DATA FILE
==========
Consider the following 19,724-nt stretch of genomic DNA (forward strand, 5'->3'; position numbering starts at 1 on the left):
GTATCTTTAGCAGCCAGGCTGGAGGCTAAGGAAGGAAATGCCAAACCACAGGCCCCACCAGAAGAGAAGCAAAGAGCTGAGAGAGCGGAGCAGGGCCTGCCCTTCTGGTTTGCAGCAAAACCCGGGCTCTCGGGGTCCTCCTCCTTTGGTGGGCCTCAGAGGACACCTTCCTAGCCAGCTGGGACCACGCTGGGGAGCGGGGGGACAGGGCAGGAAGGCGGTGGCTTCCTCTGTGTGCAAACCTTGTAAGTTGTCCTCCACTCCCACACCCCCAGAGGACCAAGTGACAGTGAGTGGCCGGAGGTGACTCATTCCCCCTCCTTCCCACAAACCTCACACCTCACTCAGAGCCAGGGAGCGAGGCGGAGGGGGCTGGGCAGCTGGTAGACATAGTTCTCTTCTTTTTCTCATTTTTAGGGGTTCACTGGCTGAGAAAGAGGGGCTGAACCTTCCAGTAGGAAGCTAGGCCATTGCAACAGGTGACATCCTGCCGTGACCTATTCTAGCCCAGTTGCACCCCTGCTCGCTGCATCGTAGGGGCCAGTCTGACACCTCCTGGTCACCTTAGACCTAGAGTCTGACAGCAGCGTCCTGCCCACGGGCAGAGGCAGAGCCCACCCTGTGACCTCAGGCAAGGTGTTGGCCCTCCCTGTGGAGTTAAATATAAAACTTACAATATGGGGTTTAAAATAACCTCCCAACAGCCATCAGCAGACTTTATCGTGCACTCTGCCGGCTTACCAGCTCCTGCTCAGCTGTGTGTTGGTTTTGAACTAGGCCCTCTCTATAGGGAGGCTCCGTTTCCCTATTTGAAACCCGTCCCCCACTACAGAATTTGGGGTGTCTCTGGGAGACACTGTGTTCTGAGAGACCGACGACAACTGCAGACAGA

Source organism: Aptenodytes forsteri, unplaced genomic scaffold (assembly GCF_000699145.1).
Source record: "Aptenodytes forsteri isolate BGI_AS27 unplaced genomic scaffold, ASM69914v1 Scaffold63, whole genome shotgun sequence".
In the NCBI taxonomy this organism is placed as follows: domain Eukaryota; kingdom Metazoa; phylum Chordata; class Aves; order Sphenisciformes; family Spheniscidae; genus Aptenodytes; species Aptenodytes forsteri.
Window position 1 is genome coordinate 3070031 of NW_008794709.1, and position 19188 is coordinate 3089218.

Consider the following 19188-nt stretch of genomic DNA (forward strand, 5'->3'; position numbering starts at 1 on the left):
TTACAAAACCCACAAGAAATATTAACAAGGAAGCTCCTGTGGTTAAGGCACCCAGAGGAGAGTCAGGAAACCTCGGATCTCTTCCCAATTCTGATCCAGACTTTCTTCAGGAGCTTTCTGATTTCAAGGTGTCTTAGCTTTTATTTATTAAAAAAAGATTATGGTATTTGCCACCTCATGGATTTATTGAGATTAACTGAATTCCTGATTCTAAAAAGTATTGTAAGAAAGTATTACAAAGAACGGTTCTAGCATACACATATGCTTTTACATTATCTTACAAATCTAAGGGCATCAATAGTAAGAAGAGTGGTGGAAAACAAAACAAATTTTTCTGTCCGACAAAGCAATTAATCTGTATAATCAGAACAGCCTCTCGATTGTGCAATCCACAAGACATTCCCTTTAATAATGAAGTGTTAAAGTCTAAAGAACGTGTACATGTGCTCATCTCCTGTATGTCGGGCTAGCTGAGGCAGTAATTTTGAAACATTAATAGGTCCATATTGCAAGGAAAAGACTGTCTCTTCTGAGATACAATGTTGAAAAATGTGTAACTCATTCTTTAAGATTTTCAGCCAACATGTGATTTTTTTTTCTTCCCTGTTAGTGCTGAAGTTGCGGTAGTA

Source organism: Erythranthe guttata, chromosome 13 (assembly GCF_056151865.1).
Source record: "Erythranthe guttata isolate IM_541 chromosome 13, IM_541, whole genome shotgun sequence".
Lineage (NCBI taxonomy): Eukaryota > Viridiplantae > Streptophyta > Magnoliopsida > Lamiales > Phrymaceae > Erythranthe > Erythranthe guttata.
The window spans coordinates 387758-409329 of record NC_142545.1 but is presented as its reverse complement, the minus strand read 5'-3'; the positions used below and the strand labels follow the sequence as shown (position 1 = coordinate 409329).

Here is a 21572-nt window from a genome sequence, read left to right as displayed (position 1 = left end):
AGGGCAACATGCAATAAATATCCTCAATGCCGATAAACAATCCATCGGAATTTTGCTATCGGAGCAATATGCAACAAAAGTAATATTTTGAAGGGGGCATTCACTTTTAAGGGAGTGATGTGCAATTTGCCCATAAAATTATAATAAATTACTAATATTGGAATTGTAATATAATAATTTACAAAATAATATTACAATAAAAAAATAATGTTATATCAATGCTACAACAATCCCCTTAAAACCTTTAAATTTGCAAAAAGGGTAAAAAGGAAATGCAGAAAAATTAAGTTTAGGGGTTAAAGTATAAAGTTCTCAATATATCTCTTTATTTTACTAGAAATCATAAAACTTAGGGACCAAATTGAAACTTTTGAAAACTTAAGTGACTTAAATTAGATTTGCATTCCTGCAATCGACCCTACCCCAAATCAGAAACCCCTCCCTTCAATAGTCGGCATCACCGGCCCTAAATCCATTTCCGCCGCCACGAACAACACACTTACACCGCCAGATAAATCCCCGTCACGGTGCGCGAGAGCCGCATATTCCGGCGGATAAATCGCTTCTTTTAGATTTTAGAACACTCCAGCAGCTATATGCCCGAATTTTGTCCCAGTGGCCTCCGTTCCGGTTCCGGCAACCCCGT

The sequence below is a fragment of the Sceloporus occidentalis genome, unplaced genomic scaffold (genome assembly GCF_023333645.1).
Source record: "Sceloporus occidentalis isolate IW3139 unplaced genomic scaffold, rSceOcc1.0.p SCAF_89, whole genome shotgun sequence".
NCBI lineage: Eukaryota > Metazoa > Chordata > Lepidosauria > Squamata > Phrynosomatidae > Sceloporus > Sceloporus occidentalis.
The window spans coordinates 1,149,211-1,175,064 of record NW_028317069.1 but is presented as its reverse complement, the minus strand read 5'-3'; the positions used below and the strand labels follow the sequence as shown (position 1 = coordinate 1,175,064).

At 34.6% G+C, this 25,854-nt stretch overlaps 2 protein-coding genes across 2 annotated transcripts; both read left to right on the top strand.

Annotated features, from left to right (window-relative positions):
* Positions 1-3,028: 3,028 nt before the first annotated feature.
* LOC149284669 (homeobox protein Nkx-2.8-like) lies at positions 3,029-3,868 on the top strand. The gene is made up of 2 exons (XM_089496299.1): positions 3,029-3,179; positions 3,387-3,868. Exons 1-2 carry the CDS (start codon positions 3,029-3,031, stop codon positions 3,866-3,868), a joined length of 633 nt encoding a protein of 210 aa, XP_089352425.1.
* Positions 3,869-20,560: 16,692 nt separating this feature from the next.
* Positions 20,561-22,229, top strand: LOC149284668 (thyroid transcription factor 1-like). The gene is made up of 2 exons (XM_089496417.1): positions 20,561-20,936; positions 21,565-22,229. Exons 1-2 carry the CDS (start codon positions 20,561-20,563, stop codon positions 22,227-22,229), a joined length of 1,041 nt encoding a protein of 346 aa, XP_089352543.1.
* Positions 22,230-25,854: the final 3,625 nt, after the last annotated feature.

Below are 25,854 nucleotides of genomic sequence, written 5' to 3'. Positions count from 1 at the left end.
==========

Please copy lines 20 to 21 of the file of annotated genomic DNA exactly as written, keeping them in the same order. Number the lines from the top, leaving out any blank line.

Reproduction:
Annotated features, from left to right (window-relative positions):
* Positions 1-3,028: 3,028 nt before the first annotated feature.